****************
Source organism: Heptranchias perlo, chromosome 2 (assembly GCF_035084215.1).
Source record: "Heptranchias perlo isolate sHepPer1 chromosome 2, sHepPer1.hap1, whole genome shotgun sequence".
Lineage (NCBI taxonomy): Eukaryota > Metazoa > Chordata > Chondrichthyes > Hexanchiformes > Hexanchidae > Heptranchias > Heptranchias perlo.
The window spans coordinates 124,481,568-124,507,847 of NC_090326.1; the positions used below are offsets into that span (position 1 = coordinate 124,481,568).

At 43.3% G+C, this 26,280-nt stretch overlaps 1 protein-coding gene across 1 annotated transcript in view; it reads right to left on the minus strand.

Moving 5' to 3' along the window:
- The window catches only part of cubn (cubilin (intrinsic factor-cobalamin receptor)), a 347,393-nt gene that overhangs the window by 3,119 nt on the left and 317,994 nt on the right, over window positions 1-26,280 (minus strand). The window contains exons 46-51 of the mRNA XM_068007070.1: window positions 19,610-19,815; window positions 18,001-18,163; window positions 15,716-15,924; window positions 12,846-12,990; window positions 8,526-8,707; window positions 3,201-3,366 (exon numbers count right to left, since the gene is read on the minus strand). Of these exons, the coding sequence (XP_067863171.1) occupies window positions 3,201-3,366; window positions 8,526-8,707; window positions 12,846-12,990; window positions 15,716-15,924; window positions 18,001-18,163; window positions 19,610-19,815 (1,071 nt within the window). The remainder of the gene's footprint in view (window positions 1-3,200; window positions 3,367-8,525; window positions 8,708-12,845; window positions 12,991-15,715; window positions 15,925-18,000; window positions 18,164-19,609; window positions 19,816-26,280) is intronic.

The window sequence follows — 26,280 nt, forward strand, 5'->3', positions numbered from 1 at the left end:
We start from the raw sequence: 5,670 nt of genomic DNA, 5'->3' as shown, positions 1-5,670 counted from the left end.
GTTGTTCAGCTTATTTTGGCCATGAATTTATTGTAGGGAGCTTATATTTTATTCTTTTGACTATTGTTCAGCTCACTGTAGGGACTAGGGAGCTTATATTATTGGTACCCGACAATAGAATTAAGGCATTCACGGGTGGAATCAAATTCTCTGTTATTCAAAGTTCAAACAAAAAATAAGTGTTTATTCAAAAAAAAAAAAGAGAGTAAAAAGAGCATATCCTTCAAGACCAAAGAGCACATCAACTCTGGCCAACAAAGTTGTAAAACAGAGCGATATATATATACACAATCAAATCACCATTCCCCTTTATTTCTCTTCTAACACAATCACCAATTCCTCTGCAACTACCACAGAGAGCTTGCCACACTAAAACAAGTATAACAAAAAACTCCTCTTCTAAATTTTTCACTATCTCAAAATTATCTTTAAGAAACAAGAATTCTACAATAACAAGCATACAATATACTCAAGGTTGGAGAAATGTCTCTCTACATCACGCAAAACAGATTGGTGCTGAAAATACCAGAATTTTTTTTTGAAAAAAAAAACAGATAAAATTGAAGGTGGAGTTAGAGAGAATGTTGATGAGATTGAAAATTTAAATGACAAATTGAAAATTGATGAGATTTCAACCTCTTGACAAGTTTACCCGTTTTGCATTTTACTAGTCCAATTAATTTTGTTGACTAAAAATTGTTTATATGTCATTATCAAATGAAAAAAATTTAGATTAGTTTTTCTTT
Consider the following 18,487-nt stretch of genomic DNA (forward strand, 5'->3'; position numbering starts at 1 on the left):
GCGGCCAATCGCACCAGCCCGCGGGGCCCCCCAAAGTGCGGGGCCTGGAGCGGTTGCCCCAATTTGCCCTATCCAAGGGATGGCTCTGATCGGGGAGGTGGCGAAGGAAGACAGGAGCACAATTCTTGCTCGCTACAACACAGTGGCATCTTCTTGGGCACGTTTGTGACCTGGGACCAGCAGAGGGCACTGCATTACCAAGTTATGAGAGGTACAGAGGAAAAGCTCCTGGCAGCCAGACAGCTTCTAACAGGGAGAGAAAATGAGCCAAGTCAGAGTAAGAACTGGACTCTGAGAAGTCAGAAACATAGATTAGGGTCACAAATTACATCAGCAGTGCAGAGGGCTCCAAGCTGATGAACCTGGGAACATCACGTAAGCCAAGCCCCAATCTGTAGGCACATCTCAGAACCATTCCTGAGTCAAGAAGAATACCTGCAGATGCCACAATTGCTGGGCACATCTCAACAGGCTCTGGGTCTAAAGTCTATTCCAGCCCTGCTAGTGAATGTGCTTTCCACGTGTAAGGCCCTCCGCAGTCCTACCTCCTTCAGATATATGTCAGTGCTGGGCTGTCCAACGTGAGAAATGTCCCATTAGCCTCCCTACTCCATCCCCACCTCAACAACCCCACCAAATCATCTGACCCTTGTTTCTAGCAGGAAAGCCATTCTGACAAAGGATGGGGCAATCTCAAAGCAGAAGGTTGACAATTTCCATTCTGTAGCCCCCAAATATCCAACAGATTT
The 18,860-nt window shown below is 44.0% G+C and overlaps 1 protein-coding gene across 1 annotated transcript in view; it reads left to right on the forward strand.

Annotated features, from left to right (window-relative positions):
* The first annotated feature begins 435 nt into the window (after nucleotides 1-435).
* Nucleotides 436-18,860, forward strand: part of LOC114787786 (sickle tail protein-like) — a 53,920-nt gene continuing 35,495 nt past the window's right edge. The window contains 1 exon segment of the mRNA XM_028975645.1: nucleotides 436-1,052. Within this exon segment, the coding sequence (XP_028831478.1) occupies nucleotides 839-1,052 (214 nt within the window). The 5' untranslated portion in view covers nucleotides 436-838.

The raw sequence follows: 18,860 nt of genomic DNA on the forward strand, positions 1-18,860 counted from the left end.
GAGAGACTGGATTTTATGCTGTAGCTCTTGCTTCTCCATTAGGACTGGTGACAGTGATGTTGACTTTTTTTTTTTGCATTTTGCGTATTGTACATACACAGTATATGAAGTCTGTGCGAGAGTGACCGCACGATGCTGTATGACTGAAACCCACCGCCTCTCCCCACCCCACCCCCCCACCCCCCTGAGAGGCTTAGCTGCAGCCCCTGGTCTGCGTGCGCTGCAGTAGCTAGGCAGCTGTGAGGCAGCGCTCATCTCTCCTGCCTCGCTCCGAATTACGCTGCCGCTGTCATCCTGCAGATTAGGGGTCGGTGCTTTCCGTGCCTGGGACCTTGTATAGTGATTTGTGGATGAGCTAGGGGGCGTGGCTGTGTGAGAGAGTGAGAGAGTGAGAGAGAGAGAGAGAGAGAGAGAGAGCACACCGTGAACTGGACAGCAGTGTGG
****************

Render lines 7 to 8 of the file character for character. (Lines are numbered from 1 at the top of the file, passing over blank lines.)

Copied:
- The window catches only part of cubn (cubilin (intrinsic factor-cobalamin receptor)), a 347,393-nt gene that overhangs the window by 3,119 nt on the left and 317,994 nt on the right, over window positions 1-26,280 (minus strand). The window contains exons 46-51 of the mRNA XM_068007070.1: window positions 19,610-19,815; window positions 18,001-18,163; window positions 15,716-15,924; window positions 12,846-12,990; window positions 8,526-8,707; window positions 3,201-3,366 (exon numbers count right to left, since the gene is read on the minus strand). Of these exons, the coding sequence (XP_067863171.1) occupies window positions 3,201-3,366; window positions 8,526-8,707; window positions 12,846-12,990; window positions 15,716-15,924; window positions 18,001-18,163; window positions 19,610-19,815 (1,071 nt within the window). The remainder of the gene's footprint in view (window positions 1-3,200; window positions 3,367-8,525; window positions 8,708-12,845; window positions 12,991-15,715; window positions 15,925-18,000; window positions 18,164-19,609; window positions 19,816-26,280) is intronic.

The window sequence follows — 26,280 nt, forward strand, 5'->3', positions numbered from 1 at the left end: